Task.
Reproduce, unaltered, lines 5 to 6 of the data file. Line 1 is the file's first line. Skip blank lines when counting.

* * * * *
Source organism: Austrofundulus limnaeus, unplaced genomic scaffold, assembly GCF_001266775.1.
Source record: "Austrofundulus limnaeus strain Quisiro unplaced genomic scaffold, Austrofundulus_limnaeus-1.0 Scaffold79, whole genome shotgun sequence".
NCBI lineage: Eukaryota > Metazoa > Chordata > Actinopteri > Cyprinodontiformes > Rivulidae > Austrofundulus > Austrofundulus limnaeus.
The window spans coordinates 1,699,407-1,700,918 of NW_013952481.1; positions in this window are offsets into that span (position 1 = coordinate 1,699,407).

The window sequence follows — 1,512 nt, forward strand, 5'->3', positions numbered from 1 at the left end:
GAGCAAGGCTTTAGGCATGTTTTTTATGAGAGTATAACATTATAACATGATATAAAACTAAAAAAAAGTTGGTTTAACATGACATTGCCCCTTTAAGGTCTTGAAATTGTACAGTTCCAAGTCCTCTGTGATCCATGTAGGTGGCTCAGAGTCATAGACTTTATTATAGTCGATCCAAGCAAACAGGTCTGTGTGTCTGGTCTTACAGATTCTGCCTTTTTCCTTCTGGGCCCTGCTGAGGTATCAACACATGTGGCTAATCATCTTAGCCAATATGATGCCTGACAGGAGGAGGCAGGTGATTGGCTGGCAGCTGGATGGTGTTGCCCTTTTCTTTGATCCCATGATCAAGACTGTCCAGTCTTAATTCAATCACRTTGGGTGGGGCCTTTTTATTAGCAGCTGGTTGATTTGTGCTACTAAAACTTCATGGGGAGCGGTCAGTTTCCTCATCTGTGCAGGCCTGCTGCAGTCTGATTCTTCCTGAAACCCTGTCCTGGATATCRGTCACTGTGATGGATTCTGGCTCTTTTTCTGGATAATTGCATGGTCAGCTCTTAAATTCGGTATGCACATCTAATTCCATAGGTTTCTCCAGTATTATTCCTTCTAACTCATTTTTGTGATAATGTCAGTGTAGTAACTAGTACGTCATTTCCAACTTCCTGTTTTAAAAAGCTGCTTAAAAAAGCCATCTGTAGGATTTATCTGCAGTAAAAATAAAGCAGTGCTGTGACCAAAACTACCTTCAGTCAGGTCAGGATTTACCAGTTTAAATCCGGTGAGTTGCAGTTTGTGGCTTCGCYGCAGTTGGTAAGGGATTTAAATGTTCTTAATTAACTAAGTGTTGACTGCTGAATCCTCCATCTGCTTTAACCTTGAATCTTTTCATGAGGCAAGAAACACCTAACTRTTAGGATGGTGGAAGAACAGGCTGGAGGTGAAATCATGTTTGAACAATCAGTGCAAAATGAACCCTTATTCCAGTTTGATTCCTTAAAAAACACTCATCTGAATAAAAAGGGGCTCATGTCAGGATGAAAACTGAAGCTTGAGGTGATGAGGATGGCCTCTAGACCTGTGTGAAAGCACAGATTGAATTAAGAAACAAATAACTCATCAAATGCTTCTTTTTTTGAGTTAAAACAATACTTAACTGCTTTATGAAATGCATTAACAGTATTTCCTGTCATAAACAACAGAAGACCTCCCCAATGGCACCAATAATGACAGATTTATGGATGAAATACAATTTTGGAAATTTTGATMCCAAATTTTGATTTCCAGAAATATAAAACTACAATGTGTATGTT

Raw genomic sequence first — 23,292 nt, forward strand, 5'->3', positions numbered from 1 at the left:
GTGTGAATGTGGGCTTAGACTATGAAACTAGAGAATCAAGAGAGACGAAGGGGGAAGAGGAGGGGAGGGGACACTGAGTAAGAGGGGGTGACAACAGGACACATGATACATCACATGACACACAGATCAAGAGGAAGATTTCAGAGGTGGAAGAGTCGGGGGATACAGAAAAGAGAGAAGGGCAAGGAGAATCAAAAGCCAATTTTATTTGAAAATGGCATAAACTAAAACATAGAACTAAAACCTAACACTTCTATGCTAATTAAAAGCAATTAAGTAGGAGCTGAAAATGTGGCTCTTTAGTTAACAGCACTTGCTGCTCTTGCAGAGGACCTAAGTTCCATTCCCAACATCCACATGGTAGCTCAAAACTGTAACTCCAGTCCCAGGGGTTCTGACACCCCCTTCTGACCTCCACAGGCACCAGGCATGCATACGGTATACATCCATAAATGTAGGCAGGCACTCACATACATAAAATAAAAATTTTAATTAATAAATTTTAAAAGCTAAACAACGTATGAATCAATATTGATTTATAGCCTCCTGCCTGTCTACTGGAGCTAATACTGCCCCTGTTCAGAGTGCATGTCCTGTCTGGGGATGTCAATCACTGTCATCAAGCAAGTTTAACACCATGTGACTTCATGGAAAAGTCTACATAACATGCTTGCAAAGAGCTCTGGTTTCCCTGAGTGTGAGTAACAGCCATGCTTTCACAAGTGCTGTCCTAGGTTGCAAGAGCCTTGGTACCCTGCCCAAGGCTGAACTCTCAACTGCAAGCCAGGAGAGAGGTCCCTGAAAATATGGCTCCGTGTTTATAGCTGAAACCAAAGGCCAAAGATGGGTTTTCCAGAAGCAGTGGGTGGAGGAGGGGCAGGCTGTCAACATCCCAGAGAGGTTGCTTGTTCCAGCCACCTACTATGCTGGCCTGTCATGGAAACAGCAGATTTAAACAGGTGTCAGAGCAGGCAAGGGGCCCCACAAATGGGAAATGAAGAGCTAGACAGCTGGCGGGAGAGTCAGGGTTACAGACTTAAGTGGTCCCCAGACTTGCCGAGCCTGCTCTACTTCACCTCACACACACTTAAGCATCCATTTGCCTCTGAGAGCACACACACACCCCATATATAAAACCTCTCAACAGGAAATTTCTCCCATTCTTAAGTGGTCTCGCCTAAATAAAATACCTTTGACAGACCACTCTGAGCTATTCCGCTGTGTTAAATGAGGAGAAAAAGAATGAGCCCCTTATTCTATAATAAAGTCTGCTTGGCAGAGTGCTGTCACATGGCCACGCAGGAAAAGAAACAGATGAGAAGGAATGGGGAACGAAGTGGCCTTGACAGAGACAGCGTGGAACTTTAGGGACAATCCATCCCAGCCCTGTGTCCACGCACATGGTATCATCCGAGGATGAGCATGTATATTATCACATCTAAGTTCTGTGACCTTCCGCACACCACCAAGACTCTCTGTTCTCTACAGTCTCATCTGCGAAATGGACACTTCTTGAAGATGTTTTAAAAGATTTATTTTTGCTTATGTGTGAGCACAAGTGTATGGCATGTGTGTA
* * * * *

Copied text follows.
The window sequence follows — 1,512 nt, forward strand, 5'->3', positions numbered from 1 at the left end:
GAGCAAGGCTTTAGGCATGTTTTTTATGAGAGTATAACATTATAACATGATATAAAACTAAAAAAAAGTTGGTTTAACATGACATTGCCCCTTTAAGGTCTTGAAATTGTACAGTTCCAAGTCCTCTGTGATCCATGTAGGTGGCTCAGAGTCATAGACTTTATTATAGTCGATCCAAGCAAACAGGTCTGTGTGTCTGGTCTTACAGATTCTGCCTTTTTCCTTCTGGGCCCTGCTGAGGTATCAACACATGTGGCTAATCATCTTAGCCAATATGATGCCTGACAGGAGGAGGCAGGTGATTGGCTGGCAGCTGGATGGTGTTGCCCTTTTCTTTGATCCCATGATCAAGACTGTCCAGTCTTAATTCAATCACRTTGGGTGGGGCCTTTTTATTAGCAGCTGGTTGATTTGTGCTACTAAAACTTCATGGGGAGCGGTCAGTTTCCTCATCTGTGCAGGCCTGCTGCAGTCTGATTCTTCCTGAAACCCTGTCCTGGATATCRGTCACTGTGATGGATTCTGGCTCTTTTTCTGGATAATTGCATGGTCAGCTCTTAAATTCGGTATGCACATCTAATTCCATAGGTTTCTCCAGTATTATTCCTTCTAACTCATTTTTGTGATAATGTCAGTGTAGTAACTAGTACGTCATTTCCAACTTCCTGTTTTAAAAAGCTGCTTAAAAAAGCCATCTGTAGGATTTATCTGCAGTAAAAATAAAGCAGTGCTGTGACCAAAACTACCTTCAGTCAGGTCAGGATTTACCAGTTTAAATCCGGTGAGTTGCAGTTTGTGGCTTCGCYGCAGTTGGTAAGGGATTTAAATGTTCTTAATTAACTAAGTGTTGACTGCTGAATCCTCCATCTGCTTTAACCTTGAATCTTTTCATGAGGCAAGAAACACCTAACTRTTAGGATGGTGGAAGAACAGGCTGGAGGTGAAATCATGTTTGAACAATCAGTGCAAAATGAACCCTTATTCCAGTTTGATTCCTTAAAAAACACTCATCTGAATAAAAAGGGGCTCATGTCAGGATGAAAACTGAAGCTTGAGGTGATGAGGATGGCCTCTAGACCTGTGTGAAAGCACAGATTGAATTAAGAAACAAATAACTCATCAAATGCTTCTTTTTTTGAGTTAAAACAATACTTAACTGCTTTATGAAATGCATTAACAGTATTTCCTGTCATAAACAACAGAAGACCTCCCCAATGGCACCAATAATGACAGATTTATGGATGAAATACAATTTTGGAAATTTTGATMCCAAATTTTGATTTCCAGAAATATAAAACTACAATGTGTATGTT